Introduction to Blog

I launched the website and the Blog after having spoken to government officials, political analysts and security experts specializing in South Asian affairs from three continents. The feedback was uniformly consistent. The bottom line is that when Kashmiris are suffering and the world has its own set of priorities, we need to find ways to help each other. We must be realistic, go beyond polemics and demagoguery, and propose innovative ideas that will bring peace, justice and prosperity in all of Jammu and Kashmir.

The author had two reasons to create this blog. First, it was to address the question that was being asked repeatedly, especially, by journalists and other observers in the U.S., U.K., and Canada, inquiring whether the Kashmiri society was concerned about social, cultural and environmental challenges in the valley given that only political upheaval and violence were reported or highlighted by media.

Second, the author has covered the entire spectrum of societal issues and challenges facing Kashmiri people over an 8-year period with the exception of politics given that politics gets all the exposure at the expense of REAL CHALLENGES that will likely result in irreversible degradation in the quality of life and the standard of living for future generations of Kashmiris to come.

The author stopped adding additional material to the Blog once it was felt that most, if not all, concerns, challenges and issues facing the Kashmiri society are cataloged in the Blog. There are over 1900 entries in the Blog and most commentaries include short biographical sketches of authors to bring readers close to the essence of Kashmir. Unfortunately, the 8-year assessment also indicates that neither Kashmiri civil society, nor intellectuals or political leadership have any inclination or enthusiasm in pursuing issues that do not coincide with their vested political agendas. What it means for the future of Kashmiri children and their children is unfathomable. But the evidence is all laid out.

This Blog is a reality check on Kashmir. It is a historical record of how Kashmir lost its way.

Vijay Sazawal, Ph.D.

Sunday, May 20, 2012

Kashmir University Shows The Way

What else would you expect from the State ranked among the most corrupt

Kashmir University Buys ‘A’Ranking

Srinagar: Kashmir University officials say the National Assessment and Accreditation Council (NAAC) minutely scrutinises nearly a thousand parameters before it gives its seal of approval to a particular institution, a startling reports, that shames University authorities, in New Delhi based Mail Today newspaper.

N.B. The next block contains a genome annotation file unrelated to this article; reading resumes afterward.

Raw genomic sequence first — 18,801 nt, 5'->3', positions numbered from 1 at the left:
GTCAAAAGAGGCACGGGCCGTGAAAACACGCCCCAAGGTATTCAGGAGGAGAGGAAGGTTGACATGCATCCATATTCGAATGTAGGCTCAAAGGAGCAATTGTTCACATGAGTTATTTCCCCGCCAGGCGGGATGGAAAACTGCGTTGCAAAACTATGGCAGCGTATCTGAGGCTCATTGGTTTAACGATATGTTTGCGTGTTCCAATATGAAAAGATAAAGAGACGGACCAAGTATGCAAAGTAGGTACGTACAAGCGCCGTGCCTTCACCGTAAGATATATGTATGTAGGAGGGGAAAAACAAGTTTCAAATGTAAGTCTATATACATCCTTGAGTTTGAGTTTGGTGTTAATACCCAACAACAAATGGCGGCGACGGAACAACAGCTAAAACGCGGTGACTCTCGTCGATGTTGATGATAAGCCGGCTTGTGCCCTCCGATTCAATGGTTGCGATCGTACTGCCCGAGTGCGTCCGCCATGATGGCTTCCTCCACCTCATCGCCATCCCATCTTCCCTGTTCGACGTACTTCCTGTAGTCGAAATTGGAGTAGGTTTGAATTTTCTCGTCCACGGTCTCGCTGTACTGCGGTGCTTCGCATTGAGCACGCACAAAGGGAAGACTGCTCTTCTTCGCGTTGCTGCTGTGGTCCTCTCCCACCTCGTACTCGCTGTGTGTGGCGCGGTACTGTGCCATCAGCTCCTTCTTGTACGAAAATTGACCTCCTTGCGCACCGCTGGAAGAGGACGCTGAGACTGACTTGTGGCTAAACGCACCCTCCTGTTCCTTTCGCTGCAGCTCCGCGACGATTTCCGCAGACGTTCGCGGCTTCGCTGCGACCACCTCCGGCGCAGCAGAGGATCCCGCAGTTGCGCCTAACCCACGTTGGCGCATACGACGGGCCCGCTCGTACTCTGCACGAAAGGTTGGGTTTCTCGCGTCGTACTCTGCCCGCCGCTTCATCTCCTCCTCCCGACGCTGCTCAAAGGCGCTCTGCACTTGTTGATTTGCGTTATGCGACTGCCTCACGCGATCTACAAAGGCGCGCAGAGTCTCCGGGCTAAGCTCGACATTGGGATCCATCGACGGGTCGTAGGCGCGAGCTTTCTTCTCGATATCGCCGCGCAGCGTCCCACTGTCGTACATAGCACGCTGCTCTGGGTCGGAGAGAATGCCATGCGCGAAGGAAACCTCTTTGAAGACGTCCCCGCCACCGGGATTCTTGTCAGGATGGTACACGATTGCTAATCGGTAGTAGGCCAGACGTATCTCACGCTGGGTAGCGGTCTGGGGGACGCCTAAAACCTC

But they will never tell that the 'thousand parameters' include expensive gifts and extraordinary hospitality to the accreditation council's members when they call in for a ground check or random quality evaluation. The university showered a NAAC team last summer with high-end Pashmina-mixed Tosha shawls, a dozen intricately designed Samawars (Kashmiri tea pots) and Kesar (saffron) - the world-famous emperor of spice grown by Kashmiri farmers.

For the record, pure saffron comes at a prohibitive price of around Rs235 per gram and the university shelled out Rs12, 028 on this exclusive herb-spice. And that's not all. The university spent Rs1, 289,137 on the NAAC members during their 'stay' from July 18 to August 12.

Documents reveal the break-up: Rs311,235 on travel and dearness allowance, Rs83,000 as honorarium, Rs1,26,235 to library café for lunches, Rs70,000 to camping agency, and Rs5,87,994 to Hotel Taj Vivanta, where the team stayed. This includes Rs33, 150 for a dozen Tosha shawls. Besides, the university paid Rs6, 120 to bookseller Sheikh Usman for books that the NAAC members borrowed but never returned. Rest assured, going this extra length helps as the Valley's topmost institution takes pride in being an NAAC-accredited university with an 'A' rank - the highest possible.

The team checked all the parameters - curriculum, faculty, research, infrastructure, learning resources, organisation, governance, financial well-being and student services - and found them in order. University registrar Syed Fayaz said the NAAC normally reimburses the tour and dearness allowances (TA and DA) of its visiting team. 'But money spent on gifts is not reimbursed,' he added. Senior NAAC official Sham Sundaran said the team wasn't supposed to accept any gift, though the university might have given these things out of respect.

The University Grants Commission (UGC) formed the NAAC in 1994 with its headquarters in Bangalore. It was accorded autonomous status to assess and accredit institutions of higher education in the country. (

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